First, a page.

Centennial Park is Nashville’s premier park.
On January 1, 1780, Nashville was founded when James Robertson led his group of pioneers across the frozen Cumberland river to a place called The Cedar Bluffs. It was here that these men built a fort called Nashborough which would be shelter for the first families until Indian attacks ended in 1792.
This area is a trailhead for horseback riders and hikers. It’s one of the nicest stopping places along the Natchez Trace Parkway. During the summer months, there are people using the picnic tables under the canopy and hanging out in the lawn surrounding it. You’ll see lots of horseback riders passing through on the horse […]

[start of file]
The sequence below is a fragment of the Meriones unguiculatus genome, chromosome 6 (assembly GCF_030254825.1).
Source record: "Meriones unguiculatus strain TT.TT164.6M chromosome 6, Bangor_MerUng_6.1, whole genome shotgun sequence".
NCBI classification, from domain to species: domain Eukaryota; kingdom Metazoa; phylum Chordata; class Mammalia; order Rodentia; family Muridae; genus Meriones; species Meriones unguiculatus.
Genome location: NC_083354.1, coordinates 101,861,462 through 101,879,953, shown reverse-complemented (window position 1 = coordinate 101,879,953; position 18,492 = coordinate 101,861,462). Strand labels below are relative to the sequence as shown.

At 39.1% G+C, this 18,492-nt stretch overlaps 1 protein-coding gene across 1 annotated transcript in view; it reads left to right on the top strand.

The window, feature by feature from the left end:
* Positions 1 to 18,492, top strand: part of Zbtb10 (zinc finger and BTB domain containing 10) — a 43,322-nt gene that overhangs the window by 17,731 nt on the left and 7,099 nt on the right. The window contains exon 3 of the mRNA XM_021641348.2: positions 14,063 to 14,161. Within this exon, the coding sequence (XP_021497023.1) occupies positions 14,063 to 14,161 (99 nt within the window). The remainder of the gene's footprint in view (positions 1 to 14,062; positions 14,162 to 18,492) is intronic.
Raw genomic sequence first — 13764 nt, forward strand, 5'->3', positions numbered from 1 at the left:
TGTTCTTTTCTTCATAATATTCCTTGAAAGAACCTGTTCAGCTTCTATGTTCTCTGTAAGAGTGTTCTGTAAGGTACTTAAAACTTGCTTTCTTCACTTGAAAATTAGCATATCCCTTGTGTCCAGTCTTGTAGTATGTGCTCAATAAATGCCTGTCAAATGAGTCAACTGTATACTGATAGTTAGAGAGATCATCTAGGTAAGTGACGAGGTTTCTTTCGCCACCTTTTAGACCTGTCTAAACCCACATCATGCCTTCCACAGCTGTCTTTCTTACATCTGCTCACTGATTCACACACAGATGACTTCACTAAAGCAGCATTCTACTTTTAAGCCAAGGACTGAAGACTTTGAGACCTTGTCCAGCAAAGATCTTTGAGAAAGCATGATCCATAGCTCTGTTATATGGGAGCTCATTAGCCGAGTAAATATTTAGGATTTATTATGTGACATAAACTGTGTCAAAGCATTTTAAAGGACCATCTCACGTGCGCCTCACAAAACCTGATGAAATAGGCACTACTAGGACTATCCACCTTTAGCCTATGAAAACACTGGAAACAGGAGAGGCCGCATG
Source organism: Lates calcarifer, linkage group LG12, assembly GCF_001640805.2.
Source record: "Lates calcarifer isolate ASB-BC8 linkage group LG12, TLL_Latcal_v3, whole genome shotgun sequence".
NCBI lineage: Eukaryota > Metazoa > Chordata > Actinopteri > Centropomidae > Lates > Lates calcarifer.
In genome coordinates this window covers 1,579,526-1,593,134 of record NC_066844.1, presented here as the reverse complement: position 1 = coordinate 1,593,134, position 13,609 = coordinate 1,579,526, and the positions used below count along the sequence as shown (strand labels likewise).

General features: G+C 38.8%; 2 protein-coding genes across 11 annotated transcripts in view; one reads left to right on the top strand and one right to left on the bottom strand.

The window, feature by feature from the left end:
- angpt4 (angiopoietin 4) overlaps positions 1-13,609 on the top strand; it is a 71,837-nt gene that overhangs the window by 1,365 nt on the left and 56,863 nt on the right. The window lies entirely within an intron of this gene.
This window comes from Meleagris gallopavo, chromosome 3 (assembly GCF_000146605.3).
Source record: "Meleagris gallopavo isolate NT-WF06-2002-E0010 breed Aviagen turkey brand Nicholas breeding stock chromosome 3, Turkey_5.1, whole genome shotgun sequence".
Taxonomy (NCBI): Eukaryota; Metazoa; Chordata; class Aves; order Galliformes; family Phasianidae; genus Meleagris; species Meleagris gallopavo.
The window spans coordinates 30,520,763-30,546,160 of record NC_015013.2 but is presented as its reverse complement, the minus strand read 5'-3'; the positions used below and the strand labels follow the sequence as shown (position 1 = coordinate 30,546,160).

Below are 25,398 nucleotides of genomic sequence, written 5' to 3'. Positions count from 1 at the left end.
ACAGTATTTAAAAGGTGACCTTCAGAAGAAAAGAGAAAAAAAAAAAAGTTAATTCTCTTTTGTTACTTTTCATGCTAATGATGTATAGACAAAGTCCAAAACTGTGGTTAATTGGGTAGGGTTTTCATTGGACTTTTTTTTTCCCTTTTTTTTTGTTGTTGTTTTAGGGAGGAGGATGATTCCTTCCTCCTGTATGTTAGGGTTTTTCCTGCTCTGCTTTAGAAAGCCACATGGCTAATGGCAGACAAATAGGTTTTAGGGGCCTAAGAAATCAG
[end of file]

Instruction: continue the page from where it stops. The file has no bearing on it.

Opened in 1822, the City Cemetery is the oldest continuously operated public cemetery in Nashville.
The Natchez Trace Parkway Bridge is the nation’s first segmentally constructed concrete arch bridge.
The Parthenon stands proudly as the centerpiece of Centennial Park, Nashville’s premier urban park.
Two Rivers, one of the earliest and best preserved of the early Italianate houses in Middle Tennessee, was part of an 1100-acre plantation located on fertile, rolling land between the Stones and Cumberland Rivers.
The Warner Parks are the largest municipally administered parks in Tennessee and together span 2684 acres of forest and field, 9 miles from downtown Nashville.